Voice actor Jim Killavey gives a melodious performance of A Week on the Concord and Merrimack Rivers, American writer and philosopher Henry David Thoreau’s first published book. His rich voice complements the expansive nature of the text, which is rife with symbolism and surprising in its structure. Thoreau’s narrative is an account of an excursion he took with his elder brother John in 1839. The pair travelled by boat and on foot, journeying from Concord, Massachusetts, to New Hampshire. The book is a moving memorial tribute to John, who died in 1842.
Very similar in style to Walden, and in fact written while he stayed at Walden Pond, this account chronicles Throeau's 1830 boat trip. In it, he weaves together travel writing, essays on religion, history, and lyrical poetry, as well as his own unique philosophy.
Public Domain (P)1990 Jimcin Recordings
This is very much like WALDEN. If you want a fast paced advice book...forget it. This meanders, much like WALDEN, and switches from mundane to profound again and again. A book to savor, not to rush through. Unlike another reader, I had no problem with the reader..he was laid back but that's the kind of book it is. Sound quality was fine at 4.
I have trouble understanding why people download a long book and then blast ( often unfairly as in this case ) the narrator. Samples are provided so you know what you are getting. I like to judge for myself so listened to the sample in spite of a review that had such a "blast."
I liked the sound and got the book. Moral of the story...You would not buy a car without taking a test drive. Don't get a book without listening to the sample and trust your own ears.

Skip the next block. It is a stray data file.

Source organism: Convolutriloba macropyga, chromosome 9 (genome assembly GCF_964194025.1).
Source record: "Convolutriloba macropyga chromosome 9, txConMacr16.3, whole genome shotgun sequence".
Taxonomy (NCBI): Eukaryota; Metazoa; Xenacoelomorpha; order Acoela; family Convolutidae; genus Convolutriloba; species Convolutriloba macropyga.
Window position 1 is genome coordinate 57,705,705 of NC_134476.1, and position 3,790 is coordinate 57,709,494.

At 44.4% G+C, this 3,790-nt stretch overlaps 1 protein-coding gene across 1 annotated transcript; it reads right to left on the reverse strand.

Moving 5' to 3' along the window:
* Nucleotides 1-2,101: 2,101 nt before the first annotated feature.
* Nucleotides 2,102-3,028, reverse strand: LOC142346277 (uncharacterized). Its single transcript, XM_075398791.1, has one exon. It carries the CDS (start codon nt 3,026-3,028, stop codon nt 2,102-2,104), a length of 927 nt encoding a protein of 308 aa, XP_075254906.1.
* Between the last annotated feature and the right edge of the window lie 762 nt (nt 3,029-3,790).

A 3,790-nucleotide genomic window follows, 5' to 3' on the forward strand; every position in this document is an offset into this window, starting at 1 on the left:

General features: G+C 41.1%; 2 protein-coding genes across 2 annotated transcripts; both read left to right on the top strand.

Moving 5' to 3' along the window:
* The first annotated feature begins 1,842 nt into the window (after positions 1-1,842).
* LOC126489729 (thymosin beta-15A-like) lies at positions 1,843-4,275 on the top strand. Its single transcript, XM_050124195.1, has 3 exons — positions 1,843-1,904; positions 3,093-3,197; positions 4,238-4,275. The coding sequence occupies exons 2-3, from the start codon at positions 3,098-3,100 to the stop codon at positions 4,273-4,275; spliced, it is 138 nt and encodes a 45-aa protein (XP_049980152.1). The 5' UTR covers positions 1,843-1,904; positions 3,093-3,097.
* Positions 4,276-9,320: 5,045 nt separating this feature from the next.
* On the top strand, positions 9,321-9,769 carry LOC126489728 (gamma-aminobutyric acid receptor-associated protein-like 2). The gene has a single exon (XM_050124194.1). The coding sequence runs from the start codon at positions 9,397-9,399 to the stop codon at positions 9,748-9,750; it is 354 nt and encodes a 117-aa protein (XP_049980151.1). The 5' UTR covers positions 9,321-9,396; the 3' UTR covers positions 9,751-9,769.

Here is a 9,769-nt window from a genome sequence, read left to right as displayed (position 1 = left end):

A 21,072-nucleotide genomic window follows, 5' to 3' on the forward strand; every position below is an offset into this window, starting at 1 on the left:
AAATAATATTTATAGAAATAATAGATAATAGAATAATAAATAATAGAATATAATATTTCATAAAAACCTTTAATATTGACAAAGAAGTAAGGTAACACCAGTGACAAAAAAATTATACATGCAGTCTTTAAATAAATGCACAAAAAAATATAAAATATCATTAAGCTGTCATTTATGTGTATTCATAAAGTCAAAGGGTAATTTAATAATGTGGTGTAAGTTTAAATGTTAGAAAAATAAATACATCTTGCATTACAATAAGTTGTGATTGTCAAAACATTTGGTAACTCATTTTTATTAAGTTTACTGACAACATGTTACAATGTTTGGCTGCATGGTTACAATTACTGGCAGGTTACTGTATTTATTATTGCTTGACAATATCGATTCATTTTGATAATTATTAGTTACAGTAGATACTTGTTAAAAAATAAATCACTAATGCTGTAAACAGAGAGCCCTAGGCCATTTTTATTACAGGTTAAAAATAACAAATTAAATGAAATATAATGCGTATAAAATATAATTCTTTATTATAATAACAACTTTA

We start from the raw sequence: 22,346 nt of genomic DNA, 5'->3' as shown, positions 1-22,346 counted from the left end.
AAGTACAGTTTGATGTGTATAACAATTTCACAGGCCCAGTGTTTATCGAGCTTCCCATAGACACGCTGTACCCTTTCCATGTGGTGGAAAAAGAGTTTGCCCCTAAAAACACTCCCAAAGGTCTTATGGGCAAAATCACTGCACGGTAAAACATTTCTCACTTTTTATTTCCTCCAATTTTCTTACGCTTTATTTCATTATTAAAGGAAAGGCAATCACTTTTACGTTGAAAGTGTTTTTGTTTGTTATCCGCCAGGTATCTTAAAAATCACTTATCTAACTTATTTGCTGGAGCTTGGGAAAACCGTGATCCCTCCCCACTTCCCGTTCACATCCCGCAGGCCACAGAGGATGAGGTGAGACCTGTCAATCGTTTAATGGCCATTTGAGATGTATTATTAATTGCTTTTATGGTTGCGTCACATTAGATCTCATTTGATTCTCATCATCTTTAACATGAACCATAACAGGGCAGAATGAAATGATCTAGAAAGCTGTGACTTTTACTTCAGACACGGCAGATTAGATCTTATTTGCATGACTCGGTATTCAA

I would advise listening to the sample a couple time so you can decide where or not you can listen to this recording. I listened to the sample once, and I thought, 'Well, maybe it will grow on me. Give the guy a chance." Well, it didn't grow on me. The narrator of this recording seems to be clueless to the patterns, cadences of Thoreau's gorgeous prose.To my ear this reading is so bad that I'm not sure if I will ever finish this book. He pauses within sentences where he shouldn't, and rushes though phrases where he needs to slow down. He emphasizes unimportant words, and over emphasizes others, all very arbitrarily. The voice subordinates where it should coordinate, and vice versa. It seems, at times, that he is reading one...word...at...a...time. Many of Thoreau's sentences are long and flowing, but the reader seems to not be able to go with the natural flow of human speech. He can't make it though these kinds of sentences in a manner in which the listener can have any sense that he is at the beginning, middle or end of the sentence. You're listening along, and you might be ten words into the next sentence before you realize the last sentence has already ended. Or there's a weird pause and you're trying to figure out if it's the end, and then it just picks up and chugs along like rail cars rolling down a grade, unhitched from the locomotive. It's maddening.
I only decided that the reader of "Concord & Merrimack" was not a robot when I listened to his reading of Walden, which is slightly better. Every syllable the same pitch, same tone, same volume, same tempo -- except when a word is apparently unfamiliar when it's sounded out with long pauses between syllables. If indeed the reader is a flesh and blood human it's obvious he has less than no interest in what he's reading.
In addition, the sound quality of the supposedly high-quality file format I chose is execrable. Obviously exported from the lowest possible quality Mp3 or other lossy format.
A horrible experience and one I hope not to repeat!
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